“I’m not afraid to fail,” he said. “I know I’m 40-something and don’t have a lot of talent left anyway, but I do believe in myself.”
Casey had two RBIs and Curtis Granderson hit a solo homer as the Tigers, who lost 119 games in 2003, moved within one win of taking a best-of-5 series few thought they had a chance in.
The Yankees’ offense sputtered again, and this time it wasn’t all the fault of Alex Rodriguez, who said: “There’s tension in this clubhouse.”
A-Rod was still AWOL following an 0-for-3 performance that dropped him to 1-for-11 in the series. New York’s $25 million man is batting just .116 (5-for-43) in his last 12 postseason games and hasn’t drive in a run in his past 11.
Citing Bernie Williams’ stronger numbers—a .353 average with two homers— against Rogers, Yankees manager Joe Torre shook up baseball’s bash brothers from the Bronx by using the 38-year-old as his DH while resting first baseman Gary Sheffield.
Jason Giambi, New York’s DH in the first two games at Yankee Stadium, played first and Rodriguez, who was dropped to sixth in the lineup for Games 1 and 2, was back in the cleanup spot.
The shakeup didn’t stir a thing. The Yankees went 0-for-18 with men on base.
Williams and Giambi 0-for-3 were 0-for-3 and Sheffield sat on the bench with a blue-hooded sweat shirt pulled up over his head. The Yankees, who haven’t scored in 14 innings, went 0-for-8 with runners in scoring position after going 1-for-8 in Game 2.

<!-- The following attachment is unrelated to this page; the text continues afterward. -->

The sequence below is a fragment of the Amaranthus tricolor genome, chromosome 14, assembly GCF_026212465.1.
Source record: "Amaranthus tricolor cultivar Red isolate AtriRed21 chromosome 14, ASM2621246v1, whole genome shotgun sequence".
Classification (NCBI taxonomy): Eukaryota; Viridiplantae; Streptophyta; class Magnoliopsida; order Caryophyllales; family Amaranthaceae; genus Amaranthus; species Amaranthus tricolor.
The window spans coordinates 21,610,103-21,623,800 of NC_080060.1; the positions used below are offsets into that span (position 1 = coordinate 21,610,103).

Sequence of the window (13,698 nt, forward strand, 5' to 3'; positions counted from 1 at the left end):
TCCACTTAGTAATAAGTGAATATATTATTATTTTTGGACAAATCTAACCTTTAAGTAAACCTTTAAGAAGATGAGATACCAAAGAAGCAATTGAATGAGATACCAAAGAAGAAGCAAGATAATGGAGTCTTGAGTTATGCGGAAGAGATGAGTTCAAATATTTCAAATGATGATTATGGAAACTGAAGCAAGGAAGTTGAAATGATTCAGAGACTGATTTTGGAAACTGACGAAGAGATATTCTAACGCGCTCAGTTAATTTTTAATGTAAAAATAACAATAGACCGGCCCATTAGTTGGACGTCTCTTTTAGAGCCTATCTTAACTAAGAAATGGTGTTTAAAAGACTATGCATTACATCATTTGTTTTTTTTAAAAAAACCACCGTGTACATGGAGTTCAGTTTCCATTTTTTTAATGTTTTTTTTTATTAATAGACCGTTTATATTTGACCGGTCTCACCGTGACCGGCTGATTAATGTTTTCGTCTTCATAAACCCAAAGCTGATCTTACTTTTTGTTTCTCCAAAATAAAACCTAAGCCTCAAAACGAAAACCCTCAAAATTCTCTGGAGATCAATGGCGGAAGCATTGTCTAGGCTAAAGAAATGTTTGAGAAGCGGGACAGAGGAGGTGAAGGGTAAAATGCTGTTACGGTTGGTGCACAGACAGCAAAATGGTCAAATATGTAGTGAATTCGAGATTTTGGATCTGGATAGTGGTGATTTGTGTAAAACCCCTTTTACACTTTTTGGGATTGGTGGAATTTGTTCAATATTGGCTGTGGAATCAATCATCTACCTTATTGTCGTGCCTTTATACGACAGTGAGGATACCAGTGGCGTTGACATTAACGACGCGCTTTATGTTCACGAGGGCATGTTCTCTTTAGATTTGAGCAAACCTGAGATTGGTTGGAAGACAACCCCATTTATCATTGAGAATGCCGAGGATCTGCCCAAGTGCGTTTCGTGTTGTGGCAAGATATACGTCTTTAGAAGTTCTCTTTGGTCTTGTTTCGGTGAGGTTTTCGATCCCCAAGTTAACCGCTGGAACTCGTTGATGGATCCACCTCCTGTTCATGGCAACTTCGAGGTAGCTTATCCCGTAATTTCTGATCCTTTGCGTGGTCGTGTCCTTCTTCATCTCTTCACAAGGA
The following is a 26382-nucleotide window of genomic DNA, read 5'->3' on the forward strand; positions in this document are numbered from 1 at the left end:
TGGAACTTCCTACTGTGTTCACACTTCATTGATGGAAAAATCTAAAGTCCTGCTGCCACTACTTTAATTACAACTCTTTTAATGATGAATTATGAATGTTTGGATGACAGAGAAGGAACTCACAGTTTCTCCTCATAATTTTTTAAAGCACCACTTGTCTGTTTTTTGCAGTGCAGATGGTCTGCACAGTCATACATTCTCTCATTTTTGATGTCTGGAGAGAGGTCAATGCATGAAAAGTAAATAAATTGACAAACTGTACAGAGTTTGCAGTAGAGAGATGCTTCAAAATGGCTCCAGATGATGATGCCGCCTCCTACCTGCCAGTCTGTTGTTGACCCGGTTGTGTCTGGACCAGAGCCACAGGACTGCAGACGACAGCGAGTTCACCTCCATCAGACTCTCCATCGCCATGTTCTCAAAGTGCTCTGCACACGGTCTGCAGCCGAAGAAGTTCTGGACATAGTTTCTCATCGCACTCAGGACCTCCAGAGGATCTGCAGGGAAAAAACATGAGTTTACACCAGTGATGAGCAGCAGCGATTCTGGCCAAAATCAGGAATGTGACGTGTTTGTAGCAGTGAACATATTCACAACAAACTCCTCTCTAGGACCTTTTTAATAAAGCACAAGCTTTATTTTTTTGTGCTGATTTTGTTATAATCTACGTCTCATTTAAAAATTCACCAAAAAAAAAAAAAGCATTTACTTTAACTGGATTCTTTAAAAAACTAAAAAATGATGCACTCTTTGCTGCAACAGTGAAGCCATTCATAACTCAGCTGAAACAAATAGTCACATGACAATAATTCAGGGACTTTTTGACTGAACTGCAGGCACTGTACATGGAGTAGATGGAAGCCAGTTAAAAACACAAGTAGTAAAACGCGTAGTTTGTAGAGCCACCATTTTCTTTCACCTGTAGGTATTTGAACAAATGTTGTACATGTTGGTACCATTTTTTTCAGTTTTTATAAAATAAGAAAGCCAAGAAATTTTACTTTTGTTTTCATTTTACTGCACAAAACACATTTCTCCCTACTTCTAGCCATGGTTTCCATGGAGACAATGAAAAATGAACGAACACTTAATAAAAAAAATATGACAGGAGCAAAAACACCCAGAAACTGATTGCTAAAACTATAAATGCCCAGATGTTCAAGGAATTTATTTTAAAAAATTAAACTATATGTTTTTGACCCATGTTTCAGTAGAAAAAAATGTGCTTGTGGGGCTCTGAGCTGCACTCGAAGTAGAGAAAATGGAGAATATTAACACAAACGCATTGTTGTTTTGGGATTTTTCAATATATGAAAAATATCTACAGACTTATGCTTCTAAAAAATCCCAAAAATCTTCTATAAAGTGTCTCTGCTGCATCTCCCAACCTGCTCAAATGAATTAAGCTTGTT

“That’s not the Kenny Rogers I remember,” Rodriguez said. “He was phenomenal tonight. He was definitely on an emotional high, which isn’t how he usually is. It was amazing.”
Johnson required an epidural shot in his back a week ago to ease the pain from a herniated disc. On a chilly 50-degree night, the Tigers were the ones needling him with timely hits and aggressive baserunning.
The Big Unit allowed five runs and eight hits in 5 2-3 innings, losing his eighth straight division series decision.
“I kept us in it for five innings,” he said. “At least I felt I did that.”
From the moment beloved Hall of Fame outfielder Al Kaline threw a strike with the ceremonial first pitch, Detroit fans were rocking the way they used to in Octobers past at the corner of Michigan and Trumbull, about one mile from the Tigers’ new home.
Leyland was worried about his team’s focus but the Tigers, who have 18 players making their postseason debuts, were locked in. In the second, they strung together three straight singles off Johnson—the last by Casey—for a 1-0 lead.
New York nearly got out of the inning but Curtis Granderson beat out a potential double play as Ivan Rodriguez scored.
That should have been it, but the Yankees blew a second shot at getting Granderson, who was caught leaning by Johnson but slid into second under Giambi’s high throw.
It was the Tigers’ first postseason win at home since Oct. 10, 1987, 7-6 over the Twins. … Wright and Leyland last crossed paths in the postseason 1997. The right-hander started for Cleveland in Game 7 against Leyland’s Florida Marlins, who won their first title in extra innings. “He has my ring,” Wright said. … Granderson has two homers in the series, matching the most for a Detroit player since Chet Lemon in ’87.